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"Raw Pace" (circles) = split information for each mile ... "smoothed" (plus signs) = pace averaged over adjacent miles ... "smoother" (filled area) = further re-averaged pace data

October Toast

The 2004 Marine Corps Marathon is a struggle for me almost from the start. I cross the finish line after five and a half hours, slower than in any previous marathon. (OK, there was a 26.2 mile solo "Zimmarathon" on 29 Aug 2004 that took me a little over six hours; see HoofTime (31 Aug 2004).) Overall it's a good experience --- but the huge crowds and hypercommercial atmosphere remind me how much more I enjoy low-key local distance running events ... or simply jogging alone through the woods.

The weather is the main factor: near-record high temperatures (starting in mid-60's F and rising to upper-70's F) and oppressive humidity until mid-day when a front comes through and brings dryer (but not cooler) air. This is the first marathon in which I think seriously about quitting, beginning at mile 5 (!) and persisting until about mile 20, at which point I figure that I may as well just go on to the finish. I have the pleasure of riding to/from the race and starting with Adam Safir, a runner (and triathlete) who lives only a mile from my home but whom I have heretofore only met electronically (he's a funny and thoughtful person --- see http://www.anstyn.com/ ). About the 6.5 mile mark I realize that I need to cut my pace significantly and start taking walk breaks, so I give Adam my blessings and he goes on to finish ~20 minutes in front of me.

Before the race I dither about footwear and eventually decide to wear two pairs of socks. That choice likely saves me from blisters, in spite of iffy soles less than a month after a 50 mile experiment (see Tussey Mountainback 2004 (8 Oct 2004)) where I suffered significant foot woes. In an attempt to preempt leg cramps I drink large quantities of water and sports-drinks (Gatorade, Powerade, etc.) before the race and at aid stations every 2-3 miles. I also suck down packets of cake-frosting-like vitamin-mineral-energy-goo concoctions (Honey Stinger, Clif Shots, GU, etc.). I bring 2 packets with me in my pouch and eat them at miles 4 and 8, then take 3 more from a Marine at mile 14 and consume them, plus a couple more that I pick up unopened from the street. They seem to help: in spite of much sweating I only began to get cramps in my calves after mile 21. That pain is relatively mild and responds well to extra walk breaks. (I speculate that sodium and/or potassium loss is a major factor in my suffering.)

At Mile 24 Sharon McNary, a Clif Bar pace group leader, overtakes me. She is attempting, without much luck, to do the mental arithmetic of subtracting 4:59:52 from 5:02:17 --- a feat that may seem less than arduous from the perspective of an armchair observer, but which is in fact rather challenging after you've jogged a few dozen miles in the sun. I help Sharon with the math and we discover that she's more than 2 minutes ahead of schedule for a 5:30 finish time.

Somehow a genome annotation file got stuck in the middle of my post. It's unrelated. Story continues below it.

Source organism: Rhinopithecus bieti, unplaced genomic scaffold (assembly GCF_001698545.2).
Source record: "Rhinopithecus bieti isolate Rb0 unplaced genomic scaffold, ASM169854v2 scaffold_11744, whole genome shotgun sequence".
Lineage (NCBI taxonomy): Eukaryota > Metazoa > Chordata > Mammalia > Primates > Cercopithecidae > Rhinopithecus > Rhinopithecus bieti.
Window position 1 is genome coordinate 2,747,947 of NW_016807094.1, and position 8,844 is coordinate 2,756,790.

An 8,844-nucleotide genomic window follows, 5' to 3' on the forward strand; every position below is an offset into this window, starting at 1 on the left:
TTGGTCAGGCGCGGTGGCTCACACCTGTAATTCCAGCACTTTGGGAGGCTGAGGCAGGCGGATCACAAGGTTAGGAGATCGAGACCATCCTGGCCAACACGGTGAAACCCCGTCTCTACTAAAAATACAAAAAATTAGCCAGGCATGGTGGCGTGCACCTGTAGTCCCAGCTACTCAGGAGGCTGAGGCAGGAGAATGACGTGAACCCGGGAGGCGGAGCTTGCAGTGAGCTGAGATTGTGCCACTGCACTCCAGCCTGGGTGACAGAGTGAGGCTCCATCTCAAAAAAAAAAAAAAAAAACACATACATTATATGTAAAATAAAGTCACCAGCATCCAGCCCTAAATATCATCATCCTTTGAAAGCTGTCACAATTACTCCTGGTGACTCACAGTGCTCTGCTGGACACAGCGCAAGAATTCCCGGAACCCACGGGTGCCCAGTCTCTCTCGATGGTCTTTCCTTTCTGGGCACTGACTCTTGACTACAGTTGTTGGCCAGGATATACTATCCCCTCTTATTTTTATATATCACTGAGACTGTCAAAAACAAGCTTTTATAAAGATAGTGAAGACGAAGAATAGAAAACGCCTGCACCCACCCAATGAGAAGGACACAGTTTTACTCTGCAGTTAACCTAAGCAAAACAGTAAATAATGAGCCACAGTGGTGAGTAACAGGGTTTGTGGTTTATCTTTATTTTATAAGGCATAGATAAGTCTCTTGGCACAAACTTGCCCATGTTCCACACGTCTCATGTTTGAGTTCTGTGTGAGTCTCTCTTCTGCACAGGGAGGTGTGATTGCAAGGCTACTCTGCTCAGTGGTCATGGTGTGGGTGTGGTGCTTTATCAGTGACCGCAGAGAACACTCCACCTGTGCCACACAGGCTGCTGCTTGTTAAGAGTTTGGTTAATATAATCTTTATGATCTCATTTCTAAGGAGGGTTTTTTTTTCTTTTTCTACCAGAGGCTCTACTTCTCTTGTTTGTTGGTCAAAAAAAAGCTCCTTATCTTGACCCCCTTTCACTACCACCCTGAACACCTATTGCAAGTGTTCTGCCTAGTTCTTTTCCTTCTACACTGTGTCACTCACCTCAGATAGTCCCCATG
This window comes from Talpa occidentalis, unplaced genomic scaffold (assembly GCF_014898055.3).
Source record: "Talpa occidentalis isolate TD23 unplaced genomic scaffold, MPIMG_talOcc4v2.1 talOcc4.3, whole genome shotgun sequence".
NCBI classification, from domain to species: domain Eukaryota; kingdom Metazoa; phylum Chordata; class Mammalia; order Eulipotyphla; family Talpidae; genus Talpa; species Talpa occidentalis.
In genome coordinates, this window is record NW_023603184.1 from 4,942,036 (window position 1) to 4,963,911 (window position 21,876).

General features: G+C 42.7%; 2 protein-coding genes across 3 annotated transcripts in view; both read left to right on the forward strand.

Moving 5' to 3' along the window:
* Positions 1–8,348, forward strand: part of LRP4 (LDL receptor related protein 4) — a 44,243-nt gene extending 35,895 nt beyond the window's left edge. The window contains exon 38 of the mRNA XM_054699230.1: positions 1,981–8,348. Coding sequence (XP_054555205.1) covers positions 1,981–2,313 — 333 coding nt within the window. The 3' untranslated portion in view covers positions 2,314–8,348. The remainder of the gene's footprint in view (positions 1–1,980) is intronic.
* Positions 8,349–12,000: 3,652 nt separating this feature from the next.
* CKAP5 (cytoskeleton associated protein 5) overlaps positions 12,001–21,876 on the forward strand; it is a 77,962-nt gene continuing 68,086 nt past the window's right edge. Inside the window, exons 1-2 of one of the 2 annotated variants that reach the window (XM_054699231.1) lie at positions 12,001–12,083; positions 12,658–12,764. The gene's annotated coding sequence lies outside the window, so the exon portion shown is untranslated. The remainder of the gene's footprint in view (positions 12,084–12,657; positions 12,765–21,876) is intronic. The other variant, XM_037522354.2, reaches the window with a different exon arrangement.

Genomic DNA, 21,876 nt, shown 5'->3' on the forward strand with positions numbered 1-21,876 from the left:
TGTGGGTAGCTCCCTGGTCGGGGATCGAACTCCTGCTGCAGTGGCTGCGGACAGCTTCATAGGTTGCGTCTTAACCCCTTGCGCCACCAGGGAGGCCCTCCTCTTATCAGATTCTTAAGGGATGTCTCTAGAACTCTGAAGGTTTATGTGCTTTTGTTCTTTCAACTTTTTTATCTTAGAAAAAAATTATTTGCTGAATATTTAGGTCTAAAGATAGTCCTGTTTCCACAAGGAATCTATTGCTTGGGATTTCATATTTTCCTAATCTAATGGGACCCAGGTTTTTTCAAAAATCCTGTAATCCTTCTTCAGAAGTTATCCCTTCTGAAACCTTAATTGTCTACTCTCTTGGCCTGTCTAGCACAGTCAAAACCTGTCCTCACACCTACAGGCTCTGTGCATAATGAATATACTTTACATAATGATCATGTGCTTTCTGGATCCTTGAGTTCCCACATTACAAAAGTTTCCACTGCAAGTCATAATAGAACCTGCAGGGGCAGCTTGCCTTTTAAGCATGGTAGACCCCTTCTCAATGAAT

So 5.5 hours becomes my impromptu goal as well. Sharon is great fun to run with: she sings comic songs, waves a baton in the air bearing multiple balloons, tells silly jokes, shouts encouragement, and chants cadences for those near her to repeat. I tag along until mile marker 26 when my legs request a bonus walk break in recompense for their good work thus far. I grant them their wish, and then "sprint" the final hundred yards to cross the line.

Miscellaneous Moments

Biggest Lesson Relearned

No bad spell lasts forever!

Official Stats

Best Memory

On Thursday, three days before the race, I walk toward the hotel where race packets (containing numbered bibs, sensor chips, commemorative shirts, etc.) are being distributed. A young lady --- short, somewhat chubby --- is staggering along the sidewalk in the same direction. She suffers, apparently, from muscular dystrophy or some other neuromotor disease. She takes a step, trips, and falls forward onto her hands and knees. I try to help her back to her feet, but she gently brushes me off.

"Thank you," she says, "I can make it."

I see her behind me later, in the long lines that snake through the hotel concourse toward the packet pickup area. She smiles and waves ...

(see also Bless the Leathernecks (28 Oct 2002), Rocky Run (17 Nov 2002), Marathon in the Parks 2003 (11 Nov 2003), Washington Birthday Marathon 2004 (23 Feb 2004), Medallic Memories (22 Aug 2004), ... ))

TopicRunning - TopicPersonalHistory - Datetag20041107

(correlates: 2 Comments on 2008-09-21 - Bachman Valley Half Marathon, RockCreekParkMarathon2005, PeepingSam, ...)

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